Interim Relief to 180 MBBS doctors, Karnataka HC asks State not to precipitate Compulsory Rural Service for 2 weeks
Bengaluru: In an interim relief to 180 MBBS doctors, the Karnataka High Court recently directed the State Government not to compel those doctors from registering online for the Compulsory Rural Service under provisions of the Karnataka Compulsory Training Service By Candidates Completed Medical Courses Act, 2012.
Taking note of the fact that Additional Advocate General is yet to conclude his arguments and the Court has to hear the counsel for the petitioners by way of reply, the single bench of High Court comprising of Justice Sachin Shankar Magadum noted on Tuesday, "State is directed not to precipitate the matter pursuant to the impugned notification as per Annexure- A for a period of two weeks."
However, clarifying that the order is only for the petitioners, the HC bench further observed, "It is needless to state that this direction is confined to the petitioners who are before this Court as on today. However, the respondent-State is at liberty to proceed with implementation of the Notification."
With the said observations, the bench passed the interim direction to the state restraining it from compelling these 180 MBBS doctors from registering online for the Compulsory Rural Service under provisions of the Act, as per Livelaw.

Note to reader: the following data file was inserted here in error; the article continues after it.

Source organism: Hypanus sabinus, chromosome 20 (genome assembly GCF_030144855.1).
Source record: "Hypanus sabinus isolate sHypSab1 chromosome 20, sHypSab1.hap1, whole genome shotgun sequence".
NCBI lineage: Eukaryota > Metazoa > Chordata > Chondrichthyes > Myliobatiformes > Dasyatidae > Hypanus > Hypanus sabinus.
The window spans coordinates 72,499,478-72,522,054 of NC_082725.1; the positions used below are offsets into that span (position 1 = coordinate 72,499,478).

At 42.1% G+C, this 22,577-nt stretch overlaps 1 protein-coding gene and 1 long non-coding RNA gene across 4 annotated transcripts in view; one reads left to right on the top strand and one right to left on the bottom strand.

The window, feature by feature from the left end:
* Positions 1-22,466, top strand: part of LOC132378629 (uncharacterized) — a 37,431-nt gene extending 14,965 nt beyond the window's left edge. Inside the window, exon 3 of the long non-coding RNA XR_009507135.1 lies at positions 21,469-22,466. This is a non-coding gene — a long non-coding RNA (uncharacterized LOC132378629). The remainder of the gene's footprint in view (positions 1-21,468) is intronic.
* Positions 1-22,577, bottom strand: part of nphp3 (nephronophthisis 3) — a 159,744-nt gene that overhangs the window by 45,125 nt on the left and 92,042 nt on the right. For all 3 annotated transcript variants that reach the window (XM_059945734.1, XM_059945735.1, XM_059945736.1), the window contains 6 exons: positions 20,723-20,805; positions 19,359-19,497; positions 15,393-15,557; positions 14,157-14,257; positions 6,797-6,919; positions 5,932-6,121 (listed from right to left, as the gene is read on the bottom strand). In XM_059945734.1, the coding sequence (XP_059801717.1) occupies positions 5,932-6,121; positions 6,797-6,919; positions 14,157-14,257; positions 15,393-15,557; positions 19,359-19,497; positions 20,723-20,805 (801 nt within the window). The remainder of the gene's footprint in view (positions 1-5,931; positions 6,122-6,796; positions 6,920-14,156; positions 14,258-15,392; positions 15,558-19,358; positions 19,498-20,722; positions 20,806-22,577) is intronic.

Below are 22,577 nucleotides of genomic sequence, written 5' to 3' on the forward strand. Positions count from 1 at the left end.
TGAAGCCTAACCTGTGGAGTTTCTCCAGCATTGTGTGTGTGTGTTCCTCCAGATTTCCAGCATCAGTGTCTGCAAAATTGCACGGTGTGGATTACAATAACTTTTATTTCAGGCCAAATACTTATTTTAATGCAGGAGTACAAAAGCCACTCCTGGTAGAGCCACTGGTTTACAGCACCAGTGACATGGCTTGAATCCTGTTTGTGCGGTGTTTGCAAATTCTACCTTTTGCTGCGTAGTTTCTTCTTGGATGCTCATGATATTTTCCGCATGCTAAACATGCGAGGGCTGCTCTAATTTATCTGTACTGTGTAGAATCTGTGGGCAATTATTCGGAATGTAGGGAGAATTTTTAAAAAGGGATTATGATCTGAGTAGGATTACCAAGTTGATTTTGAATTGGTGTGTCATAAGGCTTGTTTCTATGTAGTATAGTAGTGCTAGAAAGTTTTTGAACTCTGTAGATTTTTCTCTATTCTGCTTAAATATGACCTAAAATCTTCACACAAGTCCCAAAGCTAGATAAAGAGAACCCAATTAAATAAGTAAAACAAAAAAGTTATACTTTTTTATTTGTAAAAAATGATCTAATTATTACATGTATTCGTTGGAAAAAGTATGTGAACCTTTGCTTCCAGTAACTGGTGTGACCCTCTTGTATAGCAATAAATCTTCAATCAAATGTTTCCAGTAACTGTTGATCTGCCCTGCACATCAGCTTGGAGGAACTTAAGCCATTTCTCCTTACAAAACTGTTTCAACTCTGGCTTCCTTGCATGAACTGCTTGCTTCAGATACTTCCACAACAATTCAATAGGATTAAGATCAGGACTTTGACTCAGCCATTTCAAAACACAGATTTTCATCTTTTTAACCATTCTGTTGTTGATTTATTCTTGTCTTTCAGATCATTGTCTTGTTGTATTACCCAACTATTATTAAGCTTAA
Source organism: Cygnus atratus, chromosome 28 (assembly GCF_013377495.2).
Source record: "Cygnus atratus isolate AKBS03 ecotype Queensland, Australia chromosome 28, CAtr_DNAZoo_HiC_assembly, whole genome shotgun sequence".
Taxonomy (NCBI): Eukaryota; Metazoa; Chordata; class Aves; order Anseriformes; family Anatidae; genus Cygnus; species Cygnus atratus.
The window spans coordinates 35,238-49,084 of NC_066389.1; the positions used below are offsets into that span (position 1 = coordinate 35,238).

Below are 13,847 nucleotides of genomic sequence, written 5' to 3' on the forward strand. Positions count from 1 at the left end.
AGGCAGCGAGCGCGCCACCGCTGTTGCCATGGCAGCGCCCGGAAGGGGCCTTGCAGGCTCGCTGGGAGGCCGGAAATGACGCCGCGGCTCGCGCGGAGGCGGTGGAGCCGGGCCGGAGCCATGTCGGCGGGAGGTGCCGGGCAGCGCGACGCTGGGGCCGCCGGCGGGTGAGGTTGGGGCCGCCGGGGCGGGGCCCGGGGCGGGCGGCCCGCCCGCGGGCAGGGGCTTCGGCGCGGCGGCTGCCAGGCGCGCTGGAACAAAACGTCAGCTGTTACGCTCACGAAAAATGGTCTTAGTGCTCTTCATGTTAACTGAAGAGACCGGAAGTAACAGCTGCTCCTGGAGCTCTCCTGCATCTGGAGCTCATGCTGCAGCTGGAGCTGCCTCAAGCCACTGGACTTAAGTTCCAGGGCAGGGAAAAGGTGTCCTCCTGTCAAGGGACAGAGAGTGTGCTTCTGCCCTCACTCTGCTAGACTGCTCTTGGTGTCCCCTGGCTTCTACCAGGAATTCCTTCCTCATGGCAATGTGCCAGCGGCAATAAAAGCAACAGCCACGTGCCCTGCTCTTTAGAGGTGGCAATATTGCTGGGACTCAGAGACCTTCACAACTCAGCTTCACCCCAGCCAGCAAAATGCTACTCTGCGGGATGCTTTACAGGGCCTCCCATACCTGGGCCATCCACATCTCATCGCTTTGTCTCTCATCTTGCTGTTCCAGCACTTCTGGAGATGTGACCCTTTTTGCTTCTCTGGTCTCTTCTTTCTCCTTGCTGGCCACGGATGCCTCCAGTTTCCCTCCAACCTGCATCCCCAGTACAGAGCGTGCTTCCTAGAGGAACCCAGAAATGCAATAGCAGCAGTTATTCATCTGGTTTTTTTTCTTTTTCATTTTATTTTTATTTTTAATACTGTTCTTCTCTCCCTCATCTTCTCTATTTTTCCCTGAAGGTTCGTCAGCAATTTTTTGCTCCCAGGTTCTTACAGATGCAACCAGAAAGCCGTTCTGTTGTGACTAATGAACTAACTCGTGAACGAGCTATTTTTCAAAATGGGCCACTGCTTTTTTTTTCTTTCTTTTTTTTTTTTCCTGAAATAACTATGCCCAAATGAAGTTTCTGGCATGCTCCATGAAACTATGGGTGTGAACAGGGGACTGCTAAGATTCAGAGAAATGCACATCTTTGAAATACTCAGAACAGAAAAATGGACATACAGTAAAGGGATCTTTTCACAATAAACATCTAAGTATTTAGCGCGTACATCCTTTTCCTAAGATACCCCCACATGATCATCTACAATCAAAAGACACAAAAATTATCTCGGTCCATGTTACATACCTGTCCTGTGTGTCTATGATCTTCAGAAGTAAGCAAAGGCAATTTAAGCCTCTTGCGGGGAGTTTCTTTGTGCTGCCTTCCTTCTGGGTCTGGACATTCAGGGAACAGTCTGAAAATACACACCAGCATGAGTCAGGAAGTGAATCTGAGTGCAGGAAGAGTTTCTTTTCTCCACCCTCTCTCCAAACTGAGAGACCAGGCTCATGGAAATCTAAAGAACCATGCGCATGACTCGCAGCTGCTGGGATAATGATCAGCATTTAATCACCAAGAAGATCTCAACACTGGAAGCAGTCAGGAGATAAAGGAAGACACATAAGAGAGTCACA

Medical Dialogues had recently reported that a single bench of Karnataka High Court had issued notice to the Government and concerned authorities in a batch of petitions challenging the Compulsory Rural Service.
The petitioners had challenged the State Government's June 8 notification which asked the 2021 MBBS graduates securing Government seats to register online for the Compulsory Rural Service under provisions of the Karnataka Compulsory Service to Candidates Completed Medical Courses Act 2012 (Compulsory Act).
The counsel for the petitioners had earlier contended that although the validity of the said Act came to be upheld by the High Court, the HC had also declared that the rules would be applied prospectively and not retrospectively to students securing admission after 24.07.2015.
It was further submitted by the counsel for the petitioners that in 2019, the National Medical Commission Act came into force resulting in a paradigm shift in medical education. Gradually the State Governments lost their rights in regulating medical college admissions.
Pointing towards this change, the counsel for the petitioners had previously submitted that the recent notification by the Government stemmed out of the compulsory act, which is non-est law in light of the NMC Act.
To view the court order, click on the link below.